Tuesday, March 23, 2021

What We've Lost/What We've Gained

This past weekend, I downloaded Monogamy, a novel by Sue Miller, from the library. I was excited to read it -- I like Miller's writing -- but first went on Goodreads to put the book on my "currently reading" shelf. 

And there it was. On the shelf of books I've already read this year. 

Upper-left corner. Monogamy. Oy. 

That's right. I read Monogamy in January and forgot about it by March.

I'd like to say that's an odd occurrence, but ... no. I'll give you another example: a medical bill for $198. I paid it in February, but the payment apparently crossed paths in the mail with my doctor's second notice. I got that second bill, and promptly wrote another check for $198. 

It's year 2 of the pandemic, and I am not OK. 

Now, as I say that, keep this in mind: I am in the extremely lucky group when it comes to the coronavirus. My family and friends are healthy. I haven't lost anyone to COVID-19. I have worked from home for nearly 20 years, so my daily schedule wasn't turned upside-down last March. The girls are grown; I have not been home-schooling kids or trying to keep toddlers amused while working. 

I count my blessings daily. Truly. I have a list of gratitudes. Still, as we enter the second year of this pandemic, with vaccinations happening and hope in sight, it's important to acknowledge what even the luckiest of us have lost. 

There are people I love dearly -- family and friends -- that I haven't seen in-person for over a year. There are people I love dearly -- family and friends -- that I have only seen from a distance. 

This pandemic year has continually brought home the message that time is precious and no one is guaranteed tomorrow. We have all lost time together. 

Ah, togetherness. How many hugs do you think you've lost in the past year? I'm a hugger. I miss wrapping my arms around someone, drawing them close, and holding them tight -- not for long, but long enough. Long enough.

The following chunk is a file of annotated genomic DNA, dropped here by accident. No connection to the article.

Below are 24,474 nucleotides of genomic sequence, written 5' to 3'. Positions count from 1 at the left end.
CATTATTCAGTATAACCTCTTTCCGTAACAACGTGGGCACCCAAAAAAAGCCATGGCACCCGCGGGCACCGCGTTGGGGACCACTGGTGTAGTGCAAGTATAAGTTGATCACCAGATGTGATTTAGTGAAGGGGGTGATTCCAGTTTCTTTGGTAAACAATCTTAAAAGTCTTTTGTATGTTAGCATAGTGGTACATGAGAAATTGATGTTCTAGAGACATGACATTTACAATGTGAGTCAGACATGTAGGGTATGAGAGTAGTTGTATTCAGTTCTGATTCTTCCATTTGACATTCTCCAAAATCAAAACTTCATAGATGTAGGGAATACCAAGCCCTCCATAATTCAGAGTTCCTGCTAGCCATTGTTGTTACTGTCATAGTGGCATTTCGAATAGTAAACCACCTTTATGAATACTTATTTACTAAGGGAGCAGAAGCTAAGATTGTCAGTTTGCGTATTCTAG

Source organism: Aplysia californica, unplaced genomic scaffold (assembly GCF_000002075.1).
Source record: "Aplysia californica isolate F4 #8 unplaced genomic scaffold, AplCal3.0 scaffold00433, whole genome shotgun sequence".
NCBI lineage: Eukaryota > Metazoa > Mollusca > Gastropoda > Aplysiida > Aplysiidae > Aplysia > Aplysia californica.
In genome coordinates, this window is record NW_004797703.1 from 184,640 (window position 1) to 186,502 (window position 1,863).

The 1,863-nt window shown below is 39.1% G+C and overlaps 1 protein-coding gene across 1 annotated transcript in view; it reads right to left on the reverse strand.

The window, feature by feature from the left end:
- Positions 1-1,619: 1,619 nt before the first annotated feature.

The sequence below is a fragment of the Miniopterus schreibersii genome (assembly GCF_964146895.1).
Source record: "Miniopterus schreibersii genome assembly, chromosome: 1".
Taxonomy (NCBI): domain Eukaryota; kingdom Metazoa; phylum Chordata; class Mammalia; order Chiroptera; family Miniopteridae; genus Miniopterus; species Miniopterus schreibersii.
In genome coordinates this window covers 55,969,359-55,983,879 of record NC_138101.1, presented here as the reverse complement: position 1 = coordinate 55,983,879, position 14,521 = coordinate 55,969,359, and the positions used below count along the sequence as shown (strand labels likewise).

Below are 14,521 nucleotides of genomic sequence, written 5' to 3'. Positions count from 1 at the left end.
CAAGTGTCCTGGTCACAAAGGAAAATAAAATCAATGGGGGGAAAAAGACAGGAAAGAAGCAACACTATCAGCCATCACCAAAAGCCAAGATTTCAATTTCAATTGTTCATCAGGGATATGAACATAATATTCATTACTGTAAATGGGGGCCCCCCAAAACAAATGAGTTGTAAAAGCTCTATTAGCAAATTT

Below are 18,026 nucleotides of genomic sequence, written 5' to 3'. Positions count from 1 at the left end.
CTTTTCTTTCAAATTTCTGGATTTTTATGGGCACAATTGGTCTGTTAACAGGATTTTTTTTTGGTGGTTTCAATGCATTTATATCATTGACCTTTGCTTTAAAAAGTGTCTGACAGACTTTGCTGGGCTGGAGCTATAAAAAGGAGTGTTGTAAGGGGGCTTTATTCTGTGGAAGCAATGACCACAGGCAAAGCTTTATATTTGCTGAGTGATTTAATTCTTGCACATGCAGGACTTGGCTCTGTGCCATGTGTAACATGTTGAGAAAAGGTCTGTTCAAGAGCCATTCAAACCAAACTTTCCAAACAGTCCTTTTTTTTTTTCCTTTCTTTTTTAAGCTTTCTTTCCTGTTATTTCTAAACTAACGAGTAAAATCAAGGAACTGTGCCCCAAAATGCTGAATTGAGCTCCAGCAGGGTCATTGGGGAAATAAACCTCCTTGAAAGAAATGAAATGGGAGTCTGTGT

One of my dearest friends lost her father to Alzheimer's this past year. When I went to drop off food, I asked for permission to hug her --  and we both were wearing masks, we turned our heads when we hugged (as one does), and I held my breath to keep her safer.


I send "Virtual hugs!" now to friends. It is not the same. We've lost the healing connection of contact.

We've also lost full face-to-face contact -- and that matters. People's faces tell stories. Our wonderful, life-saving masks are essential. No questions; I'm not here to debate the science. That said, I won't deny that those masks change the quality of our communications. When we can't see someone's full face, we lose important body language cues that help us understand each other. 

Is she smiling when she says that? Is it a real smile? Or a forced grin? Who would know? 

For me, the communications challenge is exacerbated. I'm half-deaf. I lip read. Well, I used to lip read. FYI, some of y'all speak awfully softly. 

There are people who have completely fallen off my radar during the past year. Either they didn't reach out to me, or I didn't reach out to them. Or, we checked in with each other at the start of the pandemic, but ... it's been months now, and we haven't spoken. Or Zoomed. Or FaceTimed. 

Relationships have been lost. Maybe they'll be resurrected when life gets back to normal -- or maybe they won't. Maybe that's OK. 

Ah, that sense of normal. Probably should have put this at the top of the lost list, rather than at the bottom. We lost normal last March.